Wednesday, September 19, 2012

DeNovo plans end with foreclosure

Elkhorn mining property gets cleanup without development

Express Staff Writer

Grand plans for development of an 850-acre property in the hills between Elkhorn and East Fork, announced in 2008 by Denovo Independence, came to an ignominious end last month when the property was foreclosed upon in 5th District Court.

Following Denovo’s default on a $12 million mortgage, Fort Wayne, Ind.,-based Sun Valley Credit Co. filed a lawsuit against the developer in May. On Aug. 23, Judge Robert Elgee ruled that the property would be put up for auction and that Sun Valley Credit Co. was entitled to a deficiency judgment should the property not fetch all of the $13.8 million owed it. Elgee’s ruling was in the form of a default judgment, meaning that Denovo Independence had not appeared in court to contest the lawsuit.

Sun Valley Credit Co.’s lawyer, Emily McClure with Boise-based Givens Pursley, said in an interview Tuesday that no date has yet been set for a foreclosure auction.

“We’re still strategizing with our client,” she said. “We’re trying to figure out what our next steps are going to be.”

DeNovo, which means “anew” or “from the beginning” in Latin, specializes in buying and remediating contaminated properties for development. In 2008, DeNovo secured the mortgage in question from Sun Valley Credit Co. to purchase the property, which included four old, contaminated mining sites (the Independence and North Star mines and the Triumph mining shaft and tunnel).

DeNovo’s original plan was to clean up the property, then subdivide 93 acres into 15 home sites. The remainder of the property would be dedicated as open space for conservation purposes and recreational opportunities. The project was known as the Independence Project. 

The property’s foreclosure is only the latest in a series of roadblocks that have stymied development over the past four years.

The project first ran into trouble in late 2009 when the city of Sun Valley declined to annex the area and amend its hillside development ordinances to accommodate DeNovo’s plan. Without annexation, DeNovo was subject to Blaine County’s Mountain Overlay District, which severely restricts residential development in rural, mountainous areas.

In October 2009, DeNovo filed a lawsuit in 5th District Court against Commonwealth Land Title Insurance Co., headquartered in Nebraska and the parent company of Sun Valley Title Co. The complaint alleged that Sun Valley Title provided inaccurate information regarding zoning ordinances in the area. The lawsuit was settled out of court and terms were not made public.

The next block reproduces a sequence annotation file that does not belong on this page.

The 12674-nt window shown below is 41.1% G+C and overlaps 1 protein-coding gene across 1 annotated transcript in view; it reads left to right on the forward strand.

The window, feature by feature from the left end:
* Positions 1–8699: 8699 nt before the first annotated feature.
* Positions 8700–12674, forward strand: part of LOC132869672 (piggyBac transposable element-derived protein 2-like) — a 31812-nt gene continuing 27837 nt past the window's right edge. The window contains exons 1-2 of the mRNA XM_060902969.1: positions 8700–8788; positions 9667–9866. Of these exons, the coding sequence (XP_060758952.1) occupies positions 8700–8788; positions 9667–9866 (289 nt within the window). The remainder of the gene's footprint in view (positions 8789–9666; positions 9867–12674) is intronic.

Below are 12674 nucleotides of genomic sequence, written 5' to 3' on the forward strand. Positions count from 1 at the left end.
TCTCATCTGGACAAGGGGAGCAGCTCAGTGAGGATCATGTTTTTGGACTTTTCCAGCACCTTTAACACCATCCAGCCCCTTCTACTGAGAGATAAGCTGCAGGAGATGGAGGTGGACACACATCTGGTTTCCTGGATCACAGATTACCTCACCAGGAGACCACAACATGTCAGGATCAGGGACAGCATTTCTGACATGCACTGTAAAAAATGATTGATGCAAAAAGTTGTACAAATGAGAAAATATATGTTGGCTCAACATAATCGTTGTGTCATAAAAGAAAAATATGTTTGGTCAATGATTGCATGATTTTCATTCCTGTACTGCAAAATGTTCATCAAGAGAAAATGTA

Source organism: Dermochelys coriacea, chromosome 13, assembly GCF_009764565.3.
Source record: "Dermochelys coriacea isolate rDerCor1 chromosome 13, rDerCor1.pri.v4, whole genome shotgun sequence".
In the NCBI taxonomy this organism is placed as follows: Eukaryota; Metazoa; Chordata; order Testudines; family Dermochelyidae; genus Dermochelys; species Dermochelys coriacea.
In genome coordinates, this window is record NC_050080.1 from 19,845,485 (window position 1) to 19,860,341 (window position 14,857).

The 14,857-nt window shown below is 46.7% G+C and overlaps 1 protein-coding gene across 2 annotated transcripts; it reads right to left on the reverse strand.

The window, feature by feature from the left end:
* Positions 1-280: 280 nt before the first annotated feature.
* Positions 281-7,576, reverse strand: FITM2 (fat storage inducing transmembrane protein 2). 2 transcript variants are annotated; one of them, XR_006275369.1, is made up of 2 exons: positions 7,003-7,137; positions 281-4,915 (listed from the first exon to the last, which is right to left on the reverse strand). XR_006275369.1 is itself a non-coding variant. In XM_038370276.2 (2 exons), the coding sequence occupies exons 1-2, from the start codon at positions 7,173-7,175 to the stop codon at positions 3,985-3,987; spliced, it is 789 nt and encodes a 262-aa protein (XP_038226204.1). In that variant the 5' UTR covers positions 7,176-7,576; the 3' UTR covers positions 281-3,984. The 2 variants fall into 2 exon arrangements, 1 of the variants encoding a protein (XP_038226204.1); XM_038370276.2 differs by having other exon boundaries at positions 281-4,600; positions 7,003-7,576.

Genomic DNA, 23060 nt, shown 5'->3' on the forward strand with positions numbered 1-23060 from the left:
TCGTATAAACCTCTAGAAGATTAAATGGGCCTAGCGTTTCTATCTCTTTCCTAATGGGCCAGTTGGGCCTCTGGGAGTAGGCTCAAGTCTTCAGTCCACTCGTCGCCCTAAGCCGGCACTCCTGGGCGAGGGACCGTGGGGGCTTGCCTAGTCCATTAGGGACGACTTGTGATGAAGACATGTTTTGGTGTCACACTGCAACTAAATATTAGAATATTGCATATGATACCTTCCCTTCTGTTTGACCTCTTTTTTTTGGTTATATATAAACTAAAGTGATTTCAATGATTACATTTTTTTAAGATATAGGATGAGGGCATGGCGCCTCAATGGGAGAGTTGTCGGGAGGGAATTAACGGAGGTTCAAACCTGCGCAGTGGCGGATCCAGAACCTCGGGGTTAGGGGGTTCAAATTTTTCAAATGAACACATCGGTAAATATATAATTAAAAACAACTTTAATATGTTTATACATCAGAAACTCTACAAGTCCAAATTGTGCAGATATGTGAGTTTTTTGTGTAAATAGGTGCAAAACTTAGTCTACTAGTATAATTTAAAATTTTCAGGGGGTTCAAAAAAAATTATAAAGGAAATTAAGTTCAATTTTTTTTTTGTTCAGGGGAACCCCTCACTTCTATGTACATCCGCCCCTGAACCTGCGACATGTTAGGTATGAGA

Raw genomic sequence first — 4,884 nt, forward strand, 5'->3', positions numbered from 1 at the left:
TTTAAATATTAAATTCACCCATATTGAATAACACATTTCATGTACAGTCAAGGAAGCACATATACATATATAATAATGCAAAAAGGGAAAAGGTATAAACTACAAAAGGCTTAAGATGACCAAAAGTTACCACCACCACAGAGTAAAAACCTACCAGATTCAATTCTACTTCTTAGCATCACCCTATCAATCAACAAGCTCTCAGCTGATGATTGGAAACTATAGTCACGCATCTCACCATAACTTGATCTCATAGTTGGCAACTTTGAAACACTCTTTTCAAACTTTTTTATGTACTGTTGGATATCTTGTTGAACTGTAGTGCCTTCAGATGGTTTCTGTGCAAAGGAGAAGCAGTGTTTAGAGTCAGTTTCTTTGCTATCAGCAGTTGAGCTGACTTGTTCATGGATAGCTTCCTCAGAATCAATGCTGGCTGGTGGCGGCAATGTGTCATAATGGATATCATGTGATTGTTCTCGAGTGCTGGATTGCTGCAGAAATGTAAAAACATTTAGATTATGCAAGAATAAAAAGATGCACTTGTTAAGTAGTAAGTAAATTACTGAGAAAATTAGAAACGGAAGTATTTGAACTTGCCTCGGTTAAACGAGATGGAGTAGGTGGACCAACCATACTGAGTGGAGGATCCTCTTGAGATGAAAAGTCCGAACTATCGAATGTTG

Though DeNovo’s development plans never made it off the ground, the company has honored its commitment to clean up the property and has worked closely with the Idaho Department of Environmental Quality to do so. It funded removal or capping of more than 100,000 cubic yards of soil contaminated with arsenic, lead and other toxic metals from old mining operations in the Triumph area.

“DeNovo ran into financial difficulties,” said Bruce Wicherski, voluntary cleanup program manager for the DEQ. “The indication I got was that their creditors weren’t getting paid. Work was getting done on the cleanup, though.”

Wicherski said that, about a year ago, Sun Valley Credit Co. “took over” the final stages of the cleanup.

“It was essentially all done by that point, though,” he said. “The last steps were mostly paperwork and the final stages of revegetation.”

Wicherski speculated that Sun Valley Credit Co. was interested in the completion of the remediation because it would add to the property’s value.

“I’m guessing that a property that’s been cleaned up would be easier for Sun Valley Credit Co. to make their money back on,” he said.

Wicherski said that although the DEQ has not yet released a certificate of completion for the project, he expects the cleanup to be completed as planned.

“As a requirement for the DEQ’s involvement in the cleanup, we required DeNovo to leave financial assurance funds in two separate escrow accounts to ensure that the final stages of the cleanup would be completed,” he said. “We require this because there are elements of these cleanups that extend years into the future even when 99 percent of the work is done.”

One account is to pay for revegetation of the cleaned-up areas and the other is to pay for a final inspection and a monitoring program that must be conducted periodically for a number of years after the remediation is declared complete.

“The entire project represents more than $18,000,000 of investment including property acquisition, engineering and construction, and property repositioning costs,” DeNovo’s website states.

Blaine County residents who opposed the development might just get to have their cake and eat it too. DeNovo paid a pretty penny to remediate the land, yet—for the time being at least—it seems the site will remain undeveloped.

Brennan Rego:



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